Factors Associated with Contraceptive Use among Teenage Girls Aged 15-19 in Uganda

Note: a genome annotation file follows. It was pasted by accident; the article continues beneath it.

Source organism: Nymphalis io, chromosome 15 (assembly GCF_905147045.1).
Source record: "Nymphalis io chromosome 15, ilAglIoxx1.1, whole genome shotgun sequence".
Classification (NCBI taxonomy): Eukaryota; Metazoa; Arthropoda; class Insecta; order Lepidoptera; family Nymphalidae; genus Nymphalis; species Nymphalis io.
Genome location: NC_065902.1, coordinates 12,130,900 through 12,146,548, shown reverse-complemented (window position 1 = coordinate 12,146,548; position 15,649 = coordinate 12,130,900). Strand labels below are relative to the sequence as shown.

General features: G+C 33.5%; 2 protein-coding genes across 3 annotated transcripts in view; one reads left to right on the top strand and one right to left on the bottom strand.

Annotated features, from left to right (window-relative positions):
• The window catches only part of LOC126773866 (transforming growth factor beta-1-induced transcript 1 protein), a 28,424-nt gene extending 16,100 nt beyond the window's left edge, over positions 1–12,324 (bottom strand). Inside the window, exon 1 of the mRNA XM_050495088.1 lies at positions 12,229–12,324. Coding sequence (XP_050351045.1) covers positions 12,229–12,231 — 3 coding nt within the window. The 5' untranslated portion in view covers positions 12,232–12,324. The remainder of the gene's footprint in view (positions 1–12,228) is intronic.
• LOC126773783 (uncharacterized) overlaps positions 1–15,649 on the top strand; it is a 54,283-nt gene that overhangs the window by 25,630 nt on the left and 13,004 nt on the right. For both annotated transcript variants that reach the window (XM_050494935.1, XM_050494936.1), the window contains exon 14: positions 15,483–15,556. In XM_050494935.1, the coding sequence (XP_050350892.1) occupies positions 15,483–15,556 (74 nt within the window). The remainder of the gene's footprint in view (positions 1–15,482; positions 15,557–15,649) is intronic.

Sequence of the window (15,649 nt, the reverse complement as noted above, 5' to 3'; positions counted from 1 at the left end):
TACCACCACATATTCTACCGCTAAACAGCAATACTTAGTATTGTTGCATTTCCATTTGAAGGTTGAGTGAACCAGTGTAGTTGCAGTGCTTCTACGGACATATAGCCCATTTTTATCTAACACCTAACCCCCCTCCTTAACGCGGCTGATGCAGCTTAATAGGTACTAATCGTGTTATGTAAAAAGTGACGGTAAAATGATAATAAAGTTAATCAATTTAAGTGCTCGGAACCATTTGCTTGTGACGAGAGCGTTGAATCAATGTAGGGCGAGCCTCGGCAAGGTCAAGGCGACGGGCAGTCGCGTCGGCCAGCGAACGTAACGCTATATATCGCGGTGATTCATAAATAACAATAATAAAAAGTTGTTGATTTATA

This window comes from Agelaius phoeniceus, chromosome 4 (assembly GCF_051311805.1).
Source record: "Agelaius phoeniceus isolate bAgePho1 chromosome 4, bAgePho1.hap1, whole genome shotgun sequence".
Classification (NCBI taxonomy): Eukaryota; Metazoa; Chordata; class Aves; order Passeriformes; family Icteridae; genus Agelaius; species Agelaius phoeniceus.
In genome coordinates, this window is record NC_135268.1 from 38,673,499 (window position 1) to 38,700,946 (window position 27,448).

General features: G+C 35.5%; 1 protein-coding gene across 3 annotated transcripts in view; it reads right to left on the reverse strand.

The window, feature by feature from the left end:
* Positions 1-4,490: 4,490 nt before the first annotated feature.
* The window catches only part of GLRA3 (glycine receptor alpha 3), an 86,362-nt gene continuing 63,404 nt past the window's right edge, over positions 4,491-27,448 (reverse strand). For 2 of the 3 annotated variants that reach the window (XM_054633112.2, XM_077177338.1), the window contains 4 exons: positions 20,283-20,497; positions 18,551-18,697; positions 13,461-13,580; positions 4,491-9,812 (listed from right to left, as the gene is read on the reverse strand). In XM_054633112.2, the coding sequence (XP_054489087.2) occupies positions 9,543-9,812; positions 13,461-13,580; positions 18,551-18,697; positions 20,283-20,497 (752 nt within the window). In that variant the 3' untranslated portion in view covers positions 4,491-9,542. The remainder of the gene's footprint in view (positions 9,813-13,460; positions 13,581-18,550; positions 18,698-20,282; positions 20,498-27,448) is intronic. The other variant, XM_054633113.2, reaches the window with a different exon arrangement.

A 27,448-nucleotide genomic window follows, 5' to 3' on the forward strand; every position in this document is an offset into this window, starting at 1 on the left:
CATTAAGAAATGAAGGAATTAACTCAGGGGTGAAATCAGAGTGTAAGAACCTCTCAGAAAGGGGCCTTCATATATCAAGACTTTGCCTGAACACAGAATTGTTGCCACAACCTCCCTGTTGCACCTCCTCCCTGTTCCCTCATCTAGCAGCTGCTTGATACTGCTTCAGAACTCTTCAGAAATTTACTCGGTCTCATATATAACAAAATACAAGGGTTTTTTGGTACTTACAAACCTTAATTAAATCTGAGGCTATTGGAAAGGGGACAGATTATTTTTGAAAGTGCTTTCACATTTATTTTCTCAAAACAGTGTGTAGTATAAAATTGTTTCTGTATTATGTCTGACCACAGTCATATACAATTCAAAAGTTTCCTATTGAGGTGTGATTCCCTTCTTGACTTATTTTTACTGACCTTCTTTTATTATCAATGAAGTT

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This study investigated the effect of education attainment, religion, type of place of residence, region and marital status on contraceptive use among teenage girls in Uganda. The main objective was to find out whether the social-economic and demographic associated factors with contraceptive use among teenage girls aged 15-19 in Uganda. The dependent variable was contraceptive use, the independent variables were, education attainment, religion, type of place of residence, region and marital status. The data was obtained from the Uganda Demographic and Health Survey 2011. A representative sample of 2026 teenage girls aged 15 – 19 years was obtained from the sample of 919 women aged 15 – 49 years in western Uganda. The study used descriptive statistics, and cross tabulations. The results showed 6.6 percent of the respondents were using method of contraception whereas only 93.4 percent were not using a method of contraception at the time of the survey. Bivariate analysis using Pearson’s Chi-Square showed that only education attainment, region and marital status are significantly associated with contraceptive use. Based on the study findings, it is evident that higher levels of education are associated with delay in sexual intercourse and also much knowledge about contraceptives and freedom for which method to use therefore policy makers and implementers should ensure full implementation of the Universal Primary and Secondary Education programs plus government sponsorship and loan schemes at higher education levels like universities in Uganda. Findings have revealed that type of place of residence is not associated with contraceptive use.